‘I Aimed To Solve The 25 Questions Of RC In 45-50 Minutes’ – Subhrajyoti Saha, 99.64%iler – CAT 2016 – IIM Shillong
My preparation started from March but I was unable to give much time because of academics and college activities. I was able to focus solely on CAT only from July after the end term examinations of my college. During the period from March to July, I tried to go through all the basics of the three sections. Then after July, I started practising questions and previous year papers along with regular mock tests. Regular practice along with mock tests helped me a lot. One thing to note is that all the mock tests should be analysed so that the shortcomings can be identified and worked upon. I worked on my weak areas a lot to improve them along with sufficient practice for the strong areas. Mock tests are an integral part of preparation as one would not be able to judge their preparation without them. Solving questions under time constraints should be practised regularly. Along with full-length mock tests, I gave chapter wise tests and sectional tests on the areas which I was not comfortable with. I think that mock tests are necessary as they help a lot in preparing for the final exam.
VARC section plan – The most important part of VARC in CAT, is RC. There were 25 questions from RC out of a total of 35 questions. So one strategy to score well in VARC is to focus on RC. For RC, I practised a lot of questions from the book and also from online resources. One needs to develop intuition to solve the problems because it is never possible to be sure of the answers to the RC questions except for 2-3. Most of the questions were inference based, and a few were fact-based. Another strategy which I applied was option elimination. In this way, I was able to eliminate options which narrowed down my choices and made the job easier. I always tried to solve all the 25 questions from RC and devoted around 45 minutes to 50 minutes to do so. In the VA part, the questions were of Non-MCQ type which made it little risky. I avoided the arrangement questions as it was never possible to get them correct. I focused on summary and sentence completion questions and tried to solve 5 of them in 10-15 minutes. In this way, I divided my time so that I could attempt 30 questions to a high accuracy level out of the 35 questions.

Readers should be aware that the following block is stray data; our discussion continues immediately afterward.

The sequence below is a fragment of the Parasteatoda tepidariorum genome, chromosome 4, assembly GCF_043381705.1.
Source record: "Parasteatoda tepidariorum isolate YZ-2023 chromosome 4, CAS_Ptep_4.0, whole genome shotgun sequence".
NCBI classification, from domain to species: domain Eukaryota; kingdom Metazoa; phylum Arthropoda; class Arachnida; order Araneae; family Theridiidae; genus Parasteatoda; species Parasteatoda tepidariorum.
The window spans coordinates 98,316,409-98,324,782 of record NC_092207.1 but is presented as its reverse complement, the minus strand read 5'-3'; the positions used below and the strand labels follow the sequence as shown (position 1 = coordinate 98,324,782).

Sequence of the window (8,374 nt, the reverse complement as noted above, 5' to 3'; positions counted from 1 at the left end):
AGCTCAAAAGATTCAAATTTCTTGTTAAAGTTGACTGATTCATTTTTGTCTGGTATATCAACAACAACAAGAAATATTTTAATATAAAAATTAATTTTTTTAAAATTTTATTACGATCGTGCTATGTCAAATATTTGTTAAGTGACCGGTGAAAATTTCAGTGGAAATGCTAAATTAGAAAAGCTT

DILR section strategy – In DILR my strategy was to attempt four sets and allot 15 minutes for each set. For DILR one needs to practice a lot of different types of questions so that they get accustomed to the kind of cases. In this section, I always glanced through the 8 cases in the first 2-3 minutes so that it becomes easier for me to choose the 4 cases which are easier to solve. If we start answering from the very first one, it might be that we get stuck in the difficult one and do not get time to solve an easier one.
QA section strategy – For this section one needs to practice a lot of different types of questions from all the chapters. During the exam, I attempted the paper in three stages. In the first stage, I solved all the questions which I could do at one go till the end. In the second stage, I attempted those questions which I thought I would be able to do after giving it a try. After attempting all such questions if there was some time left I tried those which I thought were the hardest for me. In this strategy, I could solve all the questions which I could do. If one goes question by question, then there might be a scenario where one gets stuck at one problem then he or she might miss out on some easier questions at the end. In QA, there are a lot of question which can be solved by going through the options or checking with some values whether the condition is satisfied or not. This approach saves a lot of time than doing by the conventional way.